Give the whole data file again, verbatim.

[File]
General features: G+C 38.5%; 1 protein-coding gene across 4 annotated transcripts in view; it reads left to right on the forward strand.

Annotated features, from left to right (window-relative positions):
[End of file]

General features: G+C 38.5%; 1 protein-coding gene across 4 annotated transcripts in view; it reads left to right on the forward strand.

Annotated features, from left to right (window-relative positions):